Northwestern University Feinberg School of Medicine

Northwestern University Prosthetics-Orthotics Center


Read the latest news from the Northwestern University Prosthetics-Orthotics Center. The links below take you to articles where you can learn more about NUPOC and our recent achievements.

  • NUPOC Celebrates 30th Year of ADA Legislation

    Celebrate the ADA!

    President Bush signs the ADA, July 26, 1990)July 26, 2020 marks the 30th year since the signing of the Americans with Disabilities Act (ADA) on July 26, 1990. The ADA is a comprehensive civil rights bill that prohibits discrimination based on disability and requires equality in opportunities for employment, public services, public accommodations and telecommunications. The ADA has improved the inclusion and quality of life for people who live with physical impairments. At the 1990 signing of this legislation, President George H. W. Bush recognized the contributions of disability organizations and the collective efforts of 43 million Americans with disabilities, who “have made this happen.”

    NUPOC joins the nation in celebrating the ADA. Since the 1956 launch of the Northwestern University Prosthetics Research Laboratory (NUPRL, now NUPOC), rehabilitation engineering research and Prosthetics and Orthotics strive to improve the lives of persons who live with physical disability by enhancing mobility and autonomy, removing physical and social barriers, and opening access to the workplace and society.

    In 2020 it is fitting to remember the contributory role of NUPOC personnel toward disability rights and successful ADA legislation. With respect and admiration, NUPOC remembers Dudley S. Childress, PhD, Margaret Pfrommer and Jan Little as leaders and activists in the disability rights movement. As we celebrate the 30th year of the ADA, NUPOC reaffirms our advocacy for persons with disabilities, universal civil rights and affirmative action.

  • NUPOC Celebrates 30th Year of ADA Legislation: Margaret Pfrommer (1937-1998) – Disability Rights Activist

    Celebrate the ADA!

    Margaret Pfrommer, disability rights activistAs the nation celebrates the 30th year of the ADA, we remember the contributions of Margaret Pfrommer toward disability rights and successful ADA legislation.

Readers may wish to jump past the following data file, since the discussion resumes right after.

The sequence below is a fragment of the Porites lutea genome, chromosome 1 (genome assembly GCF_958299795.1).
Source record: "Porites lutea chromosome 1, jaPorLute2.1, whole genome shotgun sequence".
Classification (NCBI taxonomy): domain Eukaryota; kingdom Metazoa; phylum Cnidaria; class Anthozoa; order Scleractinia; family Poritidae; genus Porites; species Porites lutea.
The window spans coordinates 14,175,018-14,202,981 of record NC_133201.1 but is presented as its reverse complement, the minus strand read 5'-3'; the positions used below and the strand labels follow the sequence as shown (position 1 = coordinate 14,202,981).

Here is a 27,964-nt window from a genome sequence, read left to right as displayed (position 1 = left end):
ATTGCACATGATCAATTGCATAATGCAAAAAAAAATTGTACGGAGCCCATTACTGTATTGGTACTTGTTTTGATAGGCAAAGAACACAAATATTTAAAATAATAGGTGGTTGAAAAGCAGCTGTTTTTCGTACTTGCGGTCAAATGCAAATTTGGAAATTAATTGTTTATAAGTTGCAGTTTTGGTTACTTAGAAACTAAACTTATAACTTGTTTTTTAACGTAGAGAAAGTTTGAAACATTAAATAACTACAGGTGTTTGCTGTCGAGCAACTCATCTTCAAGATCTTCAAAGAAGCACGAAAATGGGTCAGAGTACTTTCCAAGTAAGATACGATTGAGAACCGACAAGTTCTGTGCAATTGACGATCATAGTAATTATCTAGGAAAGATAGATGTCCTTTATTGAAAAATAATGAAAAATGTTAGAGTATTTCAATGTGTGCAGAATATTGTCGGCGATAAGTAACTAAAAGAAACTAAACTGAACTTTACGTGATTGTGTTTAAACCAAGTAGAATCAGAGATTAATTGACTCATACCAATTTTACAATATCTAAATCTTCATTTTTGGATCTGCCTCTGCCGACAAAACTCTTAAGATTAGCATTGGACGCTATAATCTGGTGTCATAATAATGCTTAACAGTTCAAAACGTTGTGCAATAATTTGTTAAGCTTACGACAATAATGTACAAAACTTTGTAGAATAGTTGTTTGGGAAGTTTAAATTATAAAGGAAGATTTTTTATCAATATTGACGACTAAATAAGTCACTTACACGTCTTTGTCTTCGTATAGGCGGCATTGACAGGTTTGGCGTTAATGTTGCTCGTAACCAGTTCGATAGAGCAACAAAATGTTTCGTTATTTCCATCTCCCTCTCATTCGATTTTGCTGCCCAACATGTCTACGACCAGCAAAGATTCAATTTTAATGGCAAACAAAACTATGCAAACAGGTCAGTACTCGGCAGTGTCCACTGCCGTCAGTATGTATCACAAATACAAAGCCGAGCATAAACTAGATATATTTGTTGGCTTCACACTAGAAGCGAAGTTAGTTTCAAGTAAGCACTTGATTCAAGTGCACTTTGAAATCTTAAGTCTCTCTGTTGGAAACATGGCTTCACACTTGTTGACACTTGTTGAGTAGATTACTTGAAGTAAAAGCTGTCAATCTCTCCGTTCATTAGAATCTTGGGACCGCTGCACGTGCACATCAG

From adolescence, Ms. Pfrommer lived with quadriplegia due to polio. She was determined to live independently and contacted Childress and the rehabilitation engineers at the Northwestern University Prosthetics Research Laboratory (NUPRL, now NUPOC). Recognizing her potential, Childress invited Pfrommer to join his research team. For 25 years, from 1973 to 1998, Ms. Pfrommer worked with rehabilitation engineers, participating in research projects at the Northwestern University Rehabilitation Engineering Research Center (RERC) for Prosthetics & Orthotics. She contributed as “a peer counselor, author, teacher, advocate for persons with disability, receptionist, research assistant, and champion of assistive technology” (Development of Rehabilitation Engineering over the Years: As I See It, Journal of Rehabilitation Research and Development, Supplement 39(6):2002; and Capabilities 16(1)8-9, 2008). 

    With the support of NUPRL rehabilitation engineers, she actively campaigned locally and nationally for disability rights. In 1977 Pfrommer and Childress traveled to Washington, DC, where she testified before a Congressional conference in support of disability rights legislation. On September 2, 1981, Pfrommer presented the E&J Lecture at the 4th Annual Meeting of the Rehabilitation Engineering and Assistive Technology Society of North America (RESNA) in Washington, DC. Ms. Pfrommer “played a positive role in the development of wheelchair controllers, environmental controllers, communication aides, telephone controls, computer interface systems, home respiratory aids, and independent living…and promoted rehabilitation technology locally, nationally, and internationally” (Dudley Childress, PhD: A ‘Renaissance Man’ Exerts a Lasting Influence on P&O, The O&P Edge, March 8, 2011; Capabilities 8(1), 1999; Capabilities 8(3), 1999; CHEST Foundation Margaret Pfrommer: The Impact of the Highly Motivated, June 13, 2016).

    Margaret Pfrommer worked toward disability rights and the enactment of the Americans with Disability Act. Now, as we celebrate the 30th year of the ADA, NUPOC reaffirms our advocacy for persons with disabilities, universal civil rights and affirmative action.

  • NUPOC Celebrates 30th Year of ADA Legislation: Jan Little, MS (1939-2003) – Disability Rights Activist

    Celebrate the ADA!

    Jan Little, MSAs the nation celebrates the 30th year of the ADA, we remember the contributions of Jan Little, MS, toward disability rights and successful ADA legislation.

    Jan Little was a disability rights advocate, journalist, and six time Paralympic gold medalist who worked with NUPRL/NUPOC from 1995 to 2003 as Project Director of the Resource Unit for Information and Education and editor of Capabilities. At the age of 13, Little contracted polio and paraplegia. In college, she was affiliated with the progressive Student Rehabilitation Center at the University of Illinois at Urbana-Champaign (UIUC) where she earned an undergraduate degree in journalism followed by a graduate degree in Communications.